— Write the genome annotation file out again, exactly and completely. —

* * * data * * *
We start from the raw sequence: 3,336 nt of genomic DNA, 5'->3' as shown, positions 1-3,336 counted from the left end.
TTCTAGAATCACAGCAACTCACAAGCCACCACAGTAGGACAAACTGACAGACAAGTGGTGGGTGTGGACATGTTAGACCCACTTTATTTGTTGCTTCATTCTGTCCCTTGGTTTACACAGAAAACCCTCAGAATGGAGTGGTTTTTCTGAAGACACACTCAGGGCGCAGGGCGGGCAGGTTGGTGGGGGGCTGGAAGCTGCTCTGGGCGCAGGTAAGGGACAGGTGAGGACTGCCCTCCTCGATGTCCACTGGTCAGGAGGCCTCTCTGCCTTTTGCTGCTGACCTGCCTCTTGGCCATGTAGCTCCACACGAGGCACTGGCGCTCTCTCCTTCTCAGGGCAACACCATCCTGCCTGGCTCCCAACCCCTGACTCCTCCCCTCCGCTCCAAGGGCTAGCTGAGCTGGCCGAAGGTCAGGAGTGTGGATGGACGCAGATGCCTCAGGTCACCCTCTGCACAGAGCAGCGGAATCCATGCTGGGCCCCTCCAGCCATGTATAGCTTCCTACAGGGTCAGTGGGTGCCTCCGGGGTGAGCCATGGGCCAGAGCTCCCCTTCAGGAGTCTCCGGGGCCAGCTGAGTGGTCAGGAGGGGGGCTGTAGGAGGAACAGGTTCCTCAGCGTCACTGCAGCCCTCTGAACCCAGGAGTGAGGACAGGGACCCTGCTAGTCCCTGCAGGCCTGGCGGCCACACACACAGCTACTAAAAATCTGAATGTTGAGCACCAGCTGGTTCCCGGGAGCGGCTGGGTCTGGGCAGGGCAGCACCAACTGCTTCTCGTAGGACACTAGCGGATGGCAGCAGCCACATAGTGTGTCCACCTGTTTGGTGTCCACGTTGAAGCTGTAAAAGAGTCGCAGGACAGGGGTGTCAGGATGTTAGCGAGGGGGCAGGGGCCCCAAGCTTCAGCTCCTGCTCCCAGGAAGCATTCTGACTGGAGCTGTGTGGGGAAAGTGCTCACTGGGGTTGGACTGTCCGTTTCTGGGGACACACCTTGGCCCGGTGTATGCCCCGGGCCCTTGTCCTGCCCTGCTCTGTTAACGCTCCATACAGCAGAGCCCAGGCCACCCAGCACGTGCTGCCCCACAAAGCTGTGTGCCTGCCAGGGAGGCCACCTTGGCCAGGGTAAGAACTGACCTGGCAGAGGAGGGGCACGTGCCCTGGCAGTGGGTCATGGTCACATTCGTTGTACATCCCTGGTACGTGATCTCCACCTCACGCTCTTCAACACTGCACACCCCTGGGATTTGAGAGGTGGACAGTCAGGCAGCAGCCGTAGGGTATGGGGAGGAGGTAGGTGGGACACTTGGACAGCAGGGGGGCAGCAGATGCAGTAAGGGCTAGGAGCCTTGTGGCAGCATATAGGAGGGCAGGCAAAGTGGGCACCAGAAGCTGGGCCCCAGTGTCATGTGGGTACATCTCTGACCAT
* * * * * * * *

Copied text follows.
We start from the raw sequence: 3,336 nt of genomic DNA, 5'->3' as shown, positions 1-3,336 counted from the left end.
TTCTAGAATCACAGCAACTCACAAGCCACCACAGTAGGACAAACTGACAGACAAGTGGTGGGTGTGGACATGTTAGACCCACTTTATTTGTTGCTTCATTCTGTCCCTTGGTTTACACAGAAAACCCTCAGAATGGAGTGGTTTTTCTGAAGACACACTCAGGGCGCAGGGCGGGCAGGTTGGTGGGGGGCTGGAAGCTGCTCTGGGCGCAGGTAAGGGACAGGTGAGGACTGCCCTCCTCGATGTCCACTGGTCAGGAGGCCTCTCTGCCTTTTGCTGCTGACCTGCCTCTTGGCCATGTAGCTCCACACGAGGCACTGGCGCTCTCTCCTTCTCAGGGCAACACCATCCTGCCTGGCTCCCAACCCCTGACTCCTCCCCTCCGCTCCAAGGGCTAGCTGAGCTGGCCGAAGGTCAGGAGTGTGGATGGACGCAGATGCCTCAGGTCACCCTCTGCACAGAGCAGCGGAATCCATGCTGGGCCCCTCCAGCCATGTATAGCTTCCTACAGGGTCAGTGGGTGCCTCCGGGGTGAGCCATGGGCCAGAGCTCCCCTTCAGGAGTCTCCGGGGCCAGCTGAGTGGTCAGGAGGGGGGCTGTAGGAGGAACAGGTTCCTCAGCGTCACTGCAGCCCTCTGAACCCAGGAGTGAGGACAGGGACCCTGCTAGTCCCTGCAGGCCTGGCGGCCACACACACAGCTACTAAAAATCTGAATGTTGAGCACCAGCTGGTTCCCGGGAGCGGCTGGGTCTGGGCAGGGCAGCACCAACTGCTTCTCGTAGGACACTAGCGGATGGCAGCAGCCACATAGTGTGTCCACCTGTTTGGTGTCCACGTTGAAGCTGTAAAAGAGTCGCAGGACAGGGGTGTCAGGATGTTAGCGAGGGGGCAGGGGCCCCAAGCTTCAGCTCCTGCTCCCAGGAAGCATTCTGACTGGAGCTGTGTGGGGAAAGTGCTCACTGGGGTTGGACTGTCCGTTTCTGGGGACACACCTTGGCCCGGTGTATGCCCCGGGCCCTTGTCCTGCCCTGCTCTGTTAACGCTCCATACAGCAGAGCCCAGGCCACCCAGCACGTGCTGCCCCACAAAGCTGTGTGCCTGCCAGGGAGGCCACCTTGGCCAGGGTAAGAACTGACCTGGCAGAGGAGGGGCACGTGCCCTGGCAGTGGGTCATGGTCACATTCGTTGTACATCCCTGGTACGTGATCTCCACCTCACGCTCTTCAACACTGCACACCCCTGGGATTTGAGAGGTGGACAGTCAGGCAGCAGCCGTAGGGTATGGGGAGGAGGTAGGTGGGACACTTGGACAGCAGGGGGGCAGCAGATGCAGTAAGGGCTAGGAGCCTTGTGGCAGCATATAGGAGGGCAGGCAAAGTGGGCACCAGAAGCTGGGCCCCAGTGTCATGTGGGTACATCTCTGACCAT